We might translate it into our own historical moment as: no matter how long the march, it must start here. I will not be able to do justice to it here, but it seems to me that this chapter really a short book in itself strikes out for radically new territory. The first chapters of Valences are dedicated in the main to a certain explication of the dialectic and a demonstration of its persistence; this requires taking account of all kinds of new phenomena and situations, but does not itself reach beyond the dialectic as Jameson finds it.
On the other hand, time itself will be made to emerge as an effect of something else. Though it is not invoked here, something similar happens in Phenomenology of Spirit, where time does not arise as a problem precisely because it emerges as the solution to another problem.
Heidegger had, in a typical move, translated it in such a way as to prioritize a phenomenal horizon. These latter terms already presuppose a concept of time: is always too late to talk about time.
A privileged example, which foreshadows the concerns of the second part of this chapter, will be the three temporalities that govern Braudelian historiography. This only gets Jameson half as far as he wants to go: history does not automatically appear alongside time. What is history, and how does one make it appear?
The processes themselves are of course multiple and shifting, as it is still a critical commonplace to insist. But to do justice to these processes in their radical particularity is not enough to make history appear; rather, the conflict between temporalities has to be narrativized, and this requires a process of totalization to put them into determinate relations with each other.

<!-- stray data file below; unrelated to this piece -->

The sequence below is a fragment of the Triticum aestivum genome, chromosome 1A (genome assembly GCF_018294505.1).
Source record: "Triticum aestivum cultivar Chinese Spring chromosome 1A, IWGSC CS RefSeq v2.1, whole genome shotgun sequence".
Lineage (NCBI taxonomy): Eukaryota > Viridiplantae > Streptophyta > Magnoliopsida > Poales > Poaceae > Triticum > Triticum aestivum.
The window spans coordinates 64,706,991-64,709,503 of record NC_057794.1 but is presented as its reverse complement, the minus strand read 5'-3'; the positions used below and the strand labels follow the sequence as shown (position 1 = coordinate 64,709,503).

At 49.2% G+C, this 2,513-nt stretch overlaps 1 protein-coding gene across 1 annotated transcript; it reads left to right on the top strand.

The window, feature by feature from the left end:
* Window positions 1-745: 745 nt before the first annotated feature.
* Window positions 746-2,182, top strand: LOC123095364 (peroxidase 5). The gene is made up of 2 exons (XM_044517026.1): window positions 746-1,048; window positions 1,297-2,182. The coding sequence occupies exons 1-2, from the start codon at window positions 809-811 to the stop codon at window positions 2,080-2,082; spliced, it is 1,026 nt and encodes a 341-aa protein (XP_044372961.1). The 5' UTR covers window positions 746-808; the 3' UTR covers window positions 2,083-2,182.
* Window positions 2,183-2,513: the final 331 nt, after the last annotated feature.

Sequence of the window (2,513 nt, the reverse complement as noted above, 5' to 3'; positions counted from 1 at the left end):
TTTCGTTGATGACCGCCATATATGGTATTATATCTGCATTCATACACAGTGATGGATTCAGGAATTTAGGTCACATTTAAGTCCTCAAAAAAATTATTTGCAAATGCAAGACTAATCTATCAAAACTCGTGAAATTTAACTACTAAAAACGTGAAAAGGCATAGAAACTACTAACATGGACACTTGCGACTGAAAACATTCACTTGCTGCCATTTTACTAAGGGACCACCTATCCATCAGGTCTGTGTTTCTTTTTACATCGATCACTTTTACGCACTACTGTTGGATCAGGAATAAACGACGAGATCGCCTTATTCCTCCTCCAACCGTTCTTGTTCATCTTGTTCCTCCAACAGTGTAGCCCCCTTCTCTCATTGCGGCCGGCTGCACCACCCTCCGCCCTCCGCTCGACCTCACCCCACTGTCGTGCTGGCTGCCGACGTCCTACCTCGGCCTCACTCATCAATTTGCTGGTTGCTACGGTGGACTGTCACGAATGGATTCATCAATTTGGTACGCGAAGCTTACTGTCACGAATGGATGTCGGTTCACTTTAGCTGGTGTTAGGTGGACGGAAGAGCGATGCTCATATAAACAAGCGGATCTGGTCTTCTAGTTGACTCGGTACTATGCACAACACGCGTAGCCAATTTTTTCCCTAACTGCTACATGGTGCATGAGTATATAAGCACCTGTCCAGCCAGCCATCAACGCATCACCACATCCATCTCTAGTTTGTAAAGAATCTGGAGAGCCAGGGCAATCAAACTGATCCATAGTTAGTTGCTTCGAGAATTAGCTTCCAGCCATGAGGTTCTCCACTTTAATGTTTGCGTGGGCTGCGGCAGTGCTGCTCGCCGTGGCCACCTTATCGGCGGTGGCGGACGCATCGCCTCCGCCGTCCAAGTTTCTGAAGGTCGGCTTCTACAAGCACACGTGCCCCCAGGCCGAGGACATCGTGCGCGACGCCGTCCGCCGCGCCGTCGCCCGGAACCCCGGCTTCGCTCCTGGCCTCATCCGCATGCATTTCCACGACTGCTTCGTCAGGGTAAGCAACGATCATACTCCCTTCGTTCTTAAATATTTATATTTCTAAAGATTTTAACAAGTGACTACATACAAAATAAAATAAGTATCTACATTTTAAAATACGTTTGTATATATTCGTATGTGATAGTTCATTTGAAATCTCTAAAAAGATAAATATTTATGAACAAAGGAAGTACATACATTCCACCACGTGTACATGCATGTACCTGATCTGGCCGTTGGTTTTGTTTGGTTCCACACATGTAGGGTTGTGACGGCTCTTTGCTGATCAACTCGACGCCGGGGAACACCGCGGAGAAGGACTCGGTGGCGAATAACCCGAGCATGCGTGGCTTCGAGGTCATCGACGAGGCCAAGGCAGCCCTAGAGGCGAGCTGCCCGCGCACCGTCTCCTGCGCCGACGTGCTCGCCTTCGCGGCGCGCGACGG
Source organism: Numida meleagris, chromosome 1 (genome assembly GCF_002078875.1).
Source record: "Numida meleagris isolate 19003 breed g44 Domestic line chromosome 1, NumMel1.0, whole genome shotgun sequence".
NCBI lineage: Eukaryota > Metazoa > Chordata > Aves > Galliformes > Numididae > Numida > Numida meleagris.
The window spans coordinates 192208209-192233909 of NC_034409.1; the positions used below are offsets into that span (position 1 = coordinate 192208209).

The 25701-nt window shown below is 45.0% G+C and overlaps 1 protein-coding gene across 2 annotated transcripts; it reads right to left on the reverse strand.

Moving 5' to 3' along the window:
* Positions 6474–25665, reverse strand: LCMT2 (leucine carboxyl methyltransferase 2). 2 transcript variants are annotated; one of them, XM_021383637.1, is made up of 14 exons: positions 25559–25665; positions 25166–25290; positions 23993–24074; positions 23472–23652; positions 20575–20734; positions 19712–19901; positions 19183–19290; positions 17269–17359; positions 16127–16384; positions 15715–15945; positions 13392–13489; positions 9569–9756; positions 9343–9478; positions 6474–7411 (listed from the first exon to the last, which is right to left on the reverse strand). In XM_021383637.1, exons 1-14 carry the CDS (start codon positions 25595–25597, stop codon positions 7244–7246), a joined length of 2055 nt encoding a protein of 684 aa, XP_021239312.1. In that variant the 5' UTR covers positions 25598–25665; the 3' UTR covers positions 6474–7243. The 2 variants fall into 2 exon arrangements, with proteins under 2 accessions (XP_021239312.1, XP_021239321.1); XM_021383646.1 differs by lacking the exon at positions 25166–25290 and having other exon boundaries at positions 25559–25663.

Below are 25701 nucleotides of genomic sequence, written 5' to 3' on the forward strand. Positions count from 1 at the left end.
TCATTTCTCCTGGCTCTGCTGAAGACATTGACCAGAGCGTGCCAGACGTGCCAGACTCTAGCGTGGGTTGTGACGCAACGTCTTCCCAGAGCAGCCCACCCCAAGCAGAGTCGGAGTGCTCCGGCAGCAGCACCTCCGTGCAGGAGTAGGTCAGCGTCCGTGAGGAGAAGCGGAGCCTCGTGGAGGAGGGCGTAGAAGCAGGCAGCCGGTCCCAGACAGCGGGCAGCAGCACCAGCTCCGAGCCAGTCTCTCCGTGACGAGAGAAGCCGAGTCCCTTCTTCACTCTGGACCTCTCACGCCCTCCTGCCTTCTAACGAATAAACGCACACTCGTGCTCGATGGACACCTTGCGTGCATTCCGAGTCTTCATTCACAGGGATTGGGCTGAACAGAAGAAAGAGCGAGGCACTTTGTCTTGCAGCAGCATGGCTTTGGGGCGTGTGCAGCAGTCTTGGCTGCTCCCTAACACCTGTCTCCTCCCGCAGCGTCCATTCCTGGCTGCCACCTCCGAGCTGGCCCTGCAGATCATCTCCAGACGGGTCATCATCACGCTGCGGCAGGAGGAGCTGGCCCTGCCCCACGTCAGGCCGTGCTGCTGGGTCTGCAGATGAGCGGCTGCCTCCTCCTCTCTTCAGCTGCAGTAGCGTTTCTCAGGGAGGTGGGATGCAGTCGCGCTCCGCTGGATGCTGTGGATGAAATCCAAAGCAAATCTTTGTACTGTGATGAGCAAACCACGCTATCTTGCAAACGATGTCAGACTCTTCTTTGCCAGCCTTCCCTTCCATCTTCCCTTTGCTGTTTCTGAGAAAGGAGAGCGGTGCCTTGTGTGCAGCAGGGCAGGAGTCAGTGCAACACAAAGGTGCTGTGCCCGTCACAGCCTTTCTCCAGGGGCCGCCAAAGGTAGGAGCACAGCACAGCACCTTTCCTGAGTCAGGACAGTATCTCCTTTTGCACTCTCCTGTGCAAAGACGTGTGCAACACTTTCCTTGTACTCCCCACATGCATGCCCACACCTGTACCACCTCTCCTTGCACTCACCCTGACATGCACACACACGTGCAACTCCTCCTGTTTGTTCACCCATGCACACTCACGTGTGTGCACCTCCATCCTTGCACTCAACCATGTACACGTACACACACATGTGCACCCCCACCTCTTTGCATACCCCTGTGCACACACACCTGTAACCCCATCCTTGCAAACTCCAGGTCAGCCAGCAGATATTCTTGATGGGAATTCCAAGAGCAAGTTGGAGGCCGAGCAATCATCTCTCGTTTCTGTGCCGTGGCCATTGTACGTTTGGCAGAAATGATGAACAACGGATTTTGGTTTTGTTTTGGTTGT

This is, indeed, where Jameson parts company most decisively with Ricoeur. The latter collapses history into narrative by privileging the scale of human action.
The illustrations that accompany these conceptual enlargements are fascinating in themselves, but I will pass them over to emphasize the key category of pathos, which is an even more complex matter than the discussions of peripeteia and anagnorisis that precede it. This may be stretch, but Aristotle is no longer at stake here. It is, then, a kind of reification of history, a way in which multiple trajectories intersect to produce something that can be assembled into a single narrative.